View From the Couch: The Batman, Trekkies, Without Warning, etc.
View From The Couch is a weekly column that reviews what’s new on Blu-ray, 4K and DVD.
View From The Couch is a weekly column that reviews what’s new on Blu-ray, 4K and DVD.
Robert Pattinson in The Batman (Photo: Warner & DC)
(View From The Couch is a weekly column that reviews what’s new on Blu-ray, 4K and DVD. Ratings are on a four-star scale.)
THE BATMAN (2022). Say this about The Batman, yet another movie about the Caped Crusader and starring yet another actor brave and bold enough to tackle the role: It wears its nihilism well. Unlike the silly and superficial Joker, which was absurdly greeted in impressionable circles as Martin Scorsese’s Taxi Driver 2: The Return of Travis Bickle, this effort from writer-director Matt Reeves (whose last film was 2017’s War for the Planet of the Apes) is a down and dirty affair that allows the story’s moral rot to seep into every brick in every grungy Gotham home. Do we actually need another brooding Bat-flick of this type? Not really — a little of Vincent Price prancing around as Egghead would be a welcome sight right about now — but given its assignment, it mostly gets the job done. It’s too long at three hours, it offers merely OK interpretations of Catwoman (Zoë Kravitz) and Alfred (Andy Serkis), and the hints that the spotlight-hogging Joker (Barry Keoghan) will be the primary villain in the sequel are enough to drive someone to start a time-wasting petition on Change.org. But Paul Dano’s derangement as the Riddler is more frightening than Joaquin Phoenix’s Method madness, Jeffrey Wright is one of the best Gordons to date, Michael Giacchino’s score and the makeup that renders Colin Farrell unrecognizable as the Penguin deserve Oscar nods, and the film offers some interesting takes on the theme of corruptibility that often flows through the franchise. As for Robert Pattinson, he looks fabulous in that Batsuit but largely fails to sell his angsty Bruce Wayne.
Extras in the 4K edition include a making-of featurette; a look at Farrell’s transformation into the Penguin; and deleted scenes.
CANDYMAN (1992). Give Candyman hosannas for offering an intriguing premise, but then give it hell for not following through on its initial promise. Virginia Madsen delivers a strong performance as Helen Lyle, a graduate student gathering material for her thesis on urban mythology. Helen is especially fascinated by the story of Candyman, who in the late 19th century was a black artist tortured and murdered by racists after he fell in love with a white woman. Cut to the present, and Candyman is rumored to be a hook-handed specter who haunts Chicago’s Cabrini-Green housing project. Helen is skeptical of his existence but soon becomes a believer after Candyman (Tony Todd) materializes and commences with the killing. Adapted by writer-director Bernard Rose from Clive Barker’s story “The Forbidden,” this initially gets its hooks (pun intended) into viewers with its unique setting as well as its subtext regarding the horrors of the ghetto potentially being rationalized by mythmaking. But it’s after Candyman makes his first appearance that the movie ironically loses its potency by tossing aside its uneasy ambience and largely devolving into a typical gorefest. The clumsy climax is especially pitiful, as is the tacked-on shock ending. The 2021 remake is a tad better, albeit with its own set of issues.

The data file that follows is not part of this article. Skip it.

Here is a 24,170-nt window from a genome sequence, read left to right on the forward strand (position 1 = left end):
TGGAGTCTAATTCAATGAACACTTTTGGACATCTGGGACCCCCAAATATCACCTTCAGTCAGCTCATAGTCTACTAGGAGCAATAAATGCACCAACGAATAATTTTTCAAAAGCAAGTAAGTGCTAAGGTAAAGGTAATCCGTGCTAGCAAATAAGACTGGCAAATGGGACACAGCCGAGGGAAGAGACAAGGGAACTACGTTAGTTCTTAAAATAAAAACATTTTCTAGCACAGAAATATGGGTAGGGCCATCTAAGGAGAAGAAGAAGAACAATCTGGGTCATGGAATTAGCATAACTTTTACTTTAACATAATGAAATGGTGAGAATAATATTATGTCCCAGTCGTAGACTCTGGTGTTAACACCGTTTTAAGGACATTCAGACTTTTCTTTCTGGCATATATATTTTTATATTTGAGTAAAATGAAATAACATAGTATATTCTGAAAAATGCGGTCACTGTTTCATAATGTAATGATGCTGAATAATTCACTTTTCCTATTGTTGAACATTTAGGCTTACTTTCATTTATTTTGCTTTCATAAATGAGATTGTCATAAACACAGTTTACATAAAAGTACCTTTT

The new 4K + Blu-ray edition contains the theatrical and unrated cuts. Extras include four audio commentaries (various participants include Rose, Barker, Madsen, and Todd); interviews with Barker, Madsen, and Todd; storyboards; and the theatrical trailer.
GIRLS NITE OUT (1982). An 18-foot-tall bear, like the one showcased in 1976’s Grizzly, is a scary creature; ditto a monstrous, mutated bear, such as the one featured in 1979’s Prophecy. But a person in a bear suit that sports enormous love-me eyes and a dangling tongue almost as long as that of KISS’s Gene Simmons? Let’s just say that Yogi and Boo-Boo look positively dangerous, demented, and demonic when compared to this cuddly killer. This comical visual undercuts any potential tension in Girls Nite Out, a routine slasher film that briefly played under the title The Scaremaker. The setting is an Ohio college, the event is an all-night scavenger hunt, the victims are nubile coeds and their dunderheaded boyfriends, and the obligatory name actor is Hal Holbrook, who made this in the same year as the bigger-budgeted horror yarn Creepshow. Hal plays the campus security officer trying to figure out who’s bumping off members of the student body — little does he suspect the murderer is disguised as the school mascot, which happens to be a goofy bear. Director Robert Duebel and his team of writers at least try to add some genuine mystery to the slasher proceedings — the identity of the killer will catch many viewers off guard — but irksome characters and a general air of torpidity help sink this one.